Using the accused lawn mower sales as the royalty base is particularly appropriate in this case because the asserted claim is, in fact, directed to the lawn mower as a whole. The preamble of claim 1 recites a “multiblade lawn mower.” ’863 patent col. 5 l. 60. It is not the baffle that infringes the claim, but rather the entire accused mower. Thus, claim 1 covers the infringing product as whole, not a single component of a multi-component product. There is no unpatented or non-infringing feature of the product. Nonetheless, “[w]hen a patent covers the infringing product as a whole, and the claims recite both conventional elements and unconventional elements, the court must determine how to account for the relative value of the patentee’s invention in comparison to the value of the conventional elements recited in the claim, standing alone.” AstraZeneca AB v. Apotex Corp., 782 F.3d 1324, 1338 (Fed. Cir. 2015) (citing Ericsson, 773 F.3d at 1233). We hold that such apportionment can be done in this case through a thorough and reliable analysis to apportion the royalty rate. We have recognized that one possible way to do this is through a proper analysis of the Georgia-Pacific factors. . . .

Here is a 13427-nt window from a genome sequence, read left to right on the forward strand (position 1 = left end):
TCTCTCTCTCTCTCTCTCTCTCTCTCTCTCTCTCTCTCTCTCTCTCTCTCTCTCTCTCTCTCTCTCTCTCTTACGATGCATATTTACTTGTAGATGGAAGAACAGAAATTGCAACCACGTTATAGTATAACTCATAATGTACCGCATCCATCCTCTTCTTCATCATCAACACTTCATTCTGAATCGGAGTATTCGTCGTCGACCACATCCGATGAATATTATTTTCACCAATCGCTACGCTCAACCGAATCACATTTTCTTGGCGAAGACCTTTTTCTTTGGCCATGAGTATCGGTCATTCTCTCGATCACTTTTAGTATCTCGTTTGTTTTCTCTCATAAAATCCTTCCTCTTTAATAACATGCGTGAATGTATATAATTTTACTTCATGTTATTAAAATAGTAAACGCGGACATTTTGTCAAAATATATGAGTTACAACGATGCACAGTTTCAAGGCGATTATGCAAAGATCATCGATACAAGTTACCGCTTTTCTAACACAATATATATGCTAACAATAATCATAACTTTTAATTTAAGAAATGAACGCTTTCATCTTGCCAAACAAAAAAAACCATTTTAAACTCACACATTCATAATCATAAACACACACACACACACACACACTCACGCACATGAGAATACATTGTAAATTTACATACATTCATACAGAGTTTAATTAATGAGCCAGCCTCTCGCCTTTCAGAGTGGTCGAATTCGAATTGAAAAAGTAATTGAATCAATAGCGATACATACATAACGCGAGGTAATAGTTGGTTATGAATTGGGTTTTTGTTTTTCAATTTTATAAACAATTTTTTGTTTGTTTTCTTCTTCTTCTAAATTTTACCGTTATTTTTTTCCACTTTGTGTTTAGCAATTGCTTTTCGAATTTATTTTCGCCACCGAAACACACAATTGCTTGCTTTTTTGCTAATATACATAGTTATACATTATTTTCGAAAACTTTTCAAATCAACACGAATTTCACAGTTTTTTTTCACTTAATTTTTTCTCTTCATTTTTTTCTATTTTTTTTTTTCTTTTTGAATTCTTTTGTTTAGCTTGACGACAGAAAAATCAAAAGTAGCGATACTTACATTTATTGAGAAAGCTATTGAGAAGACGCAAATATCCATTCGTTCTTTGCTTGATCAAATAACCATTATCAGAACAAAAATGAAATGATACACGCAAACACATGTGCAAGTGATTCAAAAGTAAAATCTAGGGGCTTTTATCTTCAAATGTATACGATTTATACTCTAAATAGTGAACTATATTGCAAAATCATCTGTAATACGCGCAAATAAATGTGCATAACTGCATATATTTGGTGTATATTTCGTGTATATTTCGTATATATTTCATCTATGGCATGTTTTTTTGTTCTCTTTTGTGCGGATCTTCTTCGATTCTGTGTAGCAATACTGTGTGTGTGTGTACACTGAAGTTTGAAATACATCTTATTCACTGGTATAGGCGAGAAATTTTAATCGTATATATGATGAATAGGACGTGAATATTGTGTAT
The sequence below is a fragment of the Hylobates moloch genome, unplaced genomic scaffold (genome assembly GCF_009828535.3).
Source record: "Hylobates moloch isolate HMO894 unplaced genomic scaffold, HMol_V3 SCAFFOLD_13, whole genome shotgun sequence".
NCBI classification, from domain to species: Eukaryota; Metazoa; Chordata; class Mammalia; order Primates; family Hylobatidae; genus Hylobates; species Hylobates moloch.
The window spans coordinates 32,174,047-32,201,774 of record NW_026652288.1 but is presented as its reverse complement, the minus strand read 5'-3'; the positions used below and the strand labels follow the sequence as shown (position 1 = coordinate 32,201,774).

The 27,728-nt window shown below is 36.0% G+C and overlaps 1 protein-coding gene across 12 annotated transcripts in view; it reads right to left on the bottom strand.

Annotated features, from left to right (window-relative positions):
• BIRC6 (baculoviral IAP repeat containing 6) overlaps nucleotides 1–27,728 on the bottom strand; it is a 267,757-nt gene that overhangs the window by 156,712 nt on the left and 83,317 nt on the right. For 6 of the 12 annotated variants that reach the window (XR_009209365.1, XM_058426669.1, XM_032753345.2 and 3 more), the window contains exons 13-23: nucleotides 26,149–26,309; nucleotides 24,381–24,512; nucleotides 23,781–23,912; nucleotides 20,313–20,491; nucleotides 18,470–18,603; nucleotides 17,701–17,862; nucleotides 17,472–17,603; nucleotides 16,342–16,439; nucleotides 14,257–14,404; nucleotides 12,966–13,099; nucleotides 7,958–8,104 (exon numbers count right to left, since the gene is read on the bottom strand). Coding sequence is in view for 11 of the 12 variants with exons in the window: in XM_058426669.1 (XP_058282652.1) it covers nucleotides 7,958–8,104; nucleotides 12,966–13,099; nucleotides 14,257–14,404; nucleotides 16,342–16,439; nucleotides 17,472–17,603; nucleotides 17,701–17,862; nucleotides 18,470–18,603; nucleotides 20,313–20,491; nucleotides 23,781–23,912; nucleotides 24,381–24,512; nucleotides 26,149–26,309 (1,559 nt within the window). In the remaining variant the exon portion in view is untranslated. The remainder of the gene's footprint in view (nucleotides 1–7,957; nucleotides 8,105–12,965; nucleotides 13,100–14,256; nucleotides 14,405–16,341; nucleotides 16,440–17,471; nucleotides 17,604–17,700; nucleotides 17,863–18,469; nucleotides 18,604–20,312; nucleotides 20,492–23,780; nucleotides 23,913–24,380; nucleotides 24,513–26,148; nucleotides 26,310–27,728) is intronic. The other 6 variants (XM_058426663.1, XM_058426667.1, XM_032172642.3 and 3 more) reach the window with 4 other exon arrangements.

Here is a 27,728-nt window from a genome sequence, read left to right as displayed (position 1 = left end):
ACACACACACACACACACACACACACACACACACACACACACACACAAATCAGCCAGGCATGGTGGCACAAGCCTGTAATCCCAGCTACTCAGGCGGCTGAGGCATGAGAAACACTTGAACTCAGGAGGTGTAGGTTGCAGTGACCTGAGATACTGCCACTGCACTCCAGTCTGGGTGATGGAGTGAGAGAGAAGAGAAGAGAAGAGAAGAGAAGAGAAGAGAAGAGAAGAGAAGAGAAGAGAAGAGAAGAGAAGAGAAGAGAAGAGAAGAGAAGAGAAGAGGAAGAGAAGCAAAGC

Finally, we note that Exmark’s use of the accused lawn mower sales as the royalty base is consistent with the realities of a hypothetical negotiation and accurately reflects the real-world bargaining that occurs, particularly in licensing. As we stated in Lucent Technologies, Inc. v. Gateway, Inc., “[t]he hypothetical negotiation tries, as best as possible, to recreate the ex ante licensing negotiation scenario and to describe the resulting agreement.” 580 F.3d 1301, 1325 (Fed. Cir. 2009). “[S]ophisticated parties routinely enter into license agreements that base the value of the patented inventions as a percentage of the commercial products’ sales price,” and thus “[t]here is nothing inherently wrong with using the market value of the entire product, especially when there is no established market value for the infringing component or feature, so long as the multiplier accounts for the proportion of the base represented by the infringing component or feature.” Id. at 1339. This is consistent with the settlement agreement relied on by Exmark’s damages expert, which the parties agree provided an effective royalty of 3.64% of the sales of the accused mowers (pp. 21-24).